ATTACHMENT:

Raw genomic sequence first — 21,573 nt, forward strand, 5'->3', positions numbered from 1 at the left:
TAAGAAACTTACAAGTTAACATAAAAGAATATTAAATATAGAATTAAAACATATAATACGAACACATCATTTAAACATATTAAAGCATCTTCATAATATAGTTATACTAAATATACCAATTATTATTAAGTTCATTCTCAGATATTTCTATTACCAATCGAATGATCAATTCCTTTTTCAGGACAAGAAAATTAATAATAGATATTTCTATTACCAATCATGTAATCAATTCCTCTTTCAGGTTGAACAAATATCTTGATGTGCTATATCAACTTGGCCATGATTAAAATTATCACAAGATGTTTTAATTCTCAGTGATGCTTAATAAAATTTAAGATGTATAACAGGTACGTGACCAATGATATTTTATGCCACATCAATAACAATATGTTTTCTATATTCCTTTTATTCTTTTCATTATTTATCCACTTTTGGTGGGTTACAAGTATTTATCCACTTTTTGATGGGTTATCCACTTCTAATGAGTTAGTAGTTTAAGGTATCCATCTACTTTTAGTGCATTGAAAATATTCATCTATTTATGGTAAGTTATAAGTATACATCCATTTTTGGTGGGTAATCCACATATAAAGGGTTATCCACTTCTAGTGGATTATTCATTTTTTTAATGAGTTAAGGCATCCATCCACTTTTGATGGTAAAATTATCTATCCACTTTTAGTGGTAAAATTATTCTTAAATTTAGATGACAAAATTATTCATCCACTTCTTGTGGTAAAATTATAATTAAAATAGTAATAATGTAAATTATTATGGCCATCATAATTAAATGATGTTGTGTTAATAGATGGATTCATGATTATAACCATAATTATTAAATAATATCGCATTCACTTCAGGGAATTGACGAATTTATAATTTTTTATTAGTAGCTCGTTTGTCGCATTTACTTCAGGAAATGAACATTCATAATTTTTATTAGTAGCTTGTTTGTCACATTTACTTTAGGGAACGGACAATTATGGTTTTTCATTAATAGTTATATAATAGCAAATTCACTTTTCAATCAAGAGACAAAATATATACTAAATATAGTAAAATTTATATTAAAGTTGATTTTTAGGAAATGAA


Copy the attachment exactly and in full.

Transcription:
Raw genomic sequence first — 21,573 nt, forward strand, 5'->3', positions numbered from 1 at the left:
TAAGAAACTTACAAGTTAACATAAAAGAATATTAAATATAGAATTAAAACATATAATACGAACACATCATTTAAACATATTAAAGCATCTTCATAATATAGTTATACTAAATATACCAATTATTATTAAGTTCATTCTCAGATATTTCTATTACCAATCGAATGATCAATTCCTTTTTCAGGACAAGAAAATTAATAATAGATATTTCTATTACCAATCATGTAATCAATTCCTCTTTCAGGTTGAACAAATATCTTGATGTGCTATATCAACTTGGCCATGATTAAAATTATCACAAGATGTTTTAATTCTCAGTGATGCTTAATAAAATTTAAGATGTATAACAGGTACGTGACCAATGATATTTTATGCCACATCAATAACAATATGTTTTCTATATTCCTTTTATTCTTTTCATTATTTATCCACTTTTGGTGGGTTACAAGTATTTATCCACTTTTTGATGGGTTATCCACTTCTAATGAGTTAGTAGTTTAAGGTATCCATCTACTTTTAGTGCATTGAAAATATTCATCTATTTATGGTAAGTTATAAGTATACATCCATTTTTGGTGGGTAATCCACATATAAAGGGTTATCCACTTCTAGTGGATTATTCATTTTTTTAATGAGTTAAGGCATCCATCCACTTTTGATGGTAAAATTATCTATCCACTTTTAGTGGTAAAATTATTCTTAAATTTAGATGACAAAATTATTCATCCACTTCTTGTGGTAAAATTATAATTAAAATAGTAATAATGTAAATTATTATGGCCATCATAATTAAATGATGTTGTGTTAATAGATGGATTCATGATTATAACCATAATTATTAAATAATATCGCATTCACTTCAGGGAATTGACGAATTTATAATTTTTTATTAGTAGCTCGTTTGTCGCATTTACTTCAGGAAATGAACATTCATAATTTTTATTAGTAGCTTGTTTGTCACATTTACTTTAGGGAACGGACAATTATGGTTTTTCATTAATAGTTATATAATAGCAAATTCACTTTTCAATCAAGAGACAAAATATATACTAAATATAGTAAAATTTATATTAAAGTTGATTTTTAGGAAATGAA